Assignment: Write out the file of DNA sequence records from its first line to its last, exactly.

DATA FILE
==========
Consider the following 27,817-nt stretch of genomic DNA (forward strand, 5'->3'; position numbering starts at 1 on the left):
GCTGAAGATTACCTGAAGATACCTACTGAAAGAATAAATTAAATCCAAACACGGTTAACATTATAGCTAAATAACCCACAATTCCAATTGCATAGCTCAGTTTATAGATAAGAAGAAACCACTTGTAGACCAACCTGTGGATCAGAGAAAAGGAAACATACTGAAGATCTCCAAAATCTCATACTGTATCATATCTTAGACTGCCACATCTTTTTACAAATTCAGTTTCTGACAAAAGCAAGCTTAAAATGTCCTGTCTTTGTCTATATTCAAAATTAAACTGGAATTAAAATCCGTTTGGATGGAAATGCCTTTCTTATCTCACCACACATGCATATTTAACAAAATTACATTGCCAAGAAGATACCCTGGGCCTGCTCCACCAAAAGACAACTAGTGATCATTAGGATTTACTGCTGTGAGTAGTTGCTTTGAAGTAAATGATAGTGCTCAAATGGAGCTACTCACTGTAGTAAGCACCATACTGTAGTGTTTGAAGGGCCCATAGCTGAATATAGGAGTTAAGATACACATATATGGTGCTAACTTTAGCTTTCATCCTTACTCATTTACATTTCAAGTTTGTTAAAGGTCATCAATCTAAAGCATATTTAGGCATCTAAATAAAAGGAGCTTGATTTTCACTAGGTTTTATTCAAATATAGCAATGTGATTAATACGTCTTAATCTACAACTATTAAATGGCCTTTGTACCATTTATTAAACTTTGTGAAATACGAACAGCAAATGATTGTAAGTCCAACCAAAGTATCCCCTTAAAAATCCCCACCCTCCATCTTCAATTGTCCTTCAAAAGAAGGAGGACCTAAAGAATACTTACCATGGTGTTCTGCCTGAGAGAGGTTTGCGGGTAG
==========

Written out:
Consider the following 27,817-nt stretch of genomic DNA (forward strand, 5'->3'; position numbering starts at 1 on the left):
GCTGAAGATTACCTGAAGATACCTACTGAAAGAATAAATTAAATCCAAACACGGTTAACATTATAGCTAAATAACCCACAATTCCAATTGCATAGCTCAGTTTATAGATAAGAAGAAACCACTTGTAGACCAACCTGTGGATCAGAGAAAAGGAAACATACTGAAGATCTCCAAAATCTCATACTGTATCATATCTTAGACTGCCACATCTTTTTACAAATTCAGTTTCTGACAAAAGCAAGCTTAAAATGTCCTGTCTTTGTCTATATTCAAAATTAAACTGGAATTAAAATCCGTTTGGATGGAAATGCCTTTCTTATCTCACCACACATGCATATTTAACAAAATTACATTGCCAAGAAGATACCCTGGGCCTGCTCCACCAAAAGACAACTAGTGATCATTAGGATTTACTGCTGTGAGTAGTTGCTTTGAAGTAAATGATAGTGCTCAAATGGAGCTACTCACTGTAGTAAGCACCATACTGTAGTGTTTGAAGGGCCCATAGCTGAATATAGGAGTTAAGATACACATATATGGTGCTAACTTTAGCTTTCATCCTTACTCATTTACATTTCAAGTTTGTTAAAGGTCATCAATCTAAAGCATATTTAGGCATCTAAATAAAAGGAGCTTGATTTTCACTAGGTTTTATTCAAATATAGCAATGTGATTAATACGTCTTAATCTACAACTATTAAATGGCCTTTGTACCATTTATTAAACTTTGTGAAATACGAACAGCAAATGATTGTAAGTCCAACCAAAGTATCCCCTTAAAAATCCCCACCCTCCATCTTCAATTGTCCTTCAAAAGAAGGAGGACCTAAAGAATACTTACCATGGTGTTCTGCCTGAGAGAGGTTTGCGGGTAG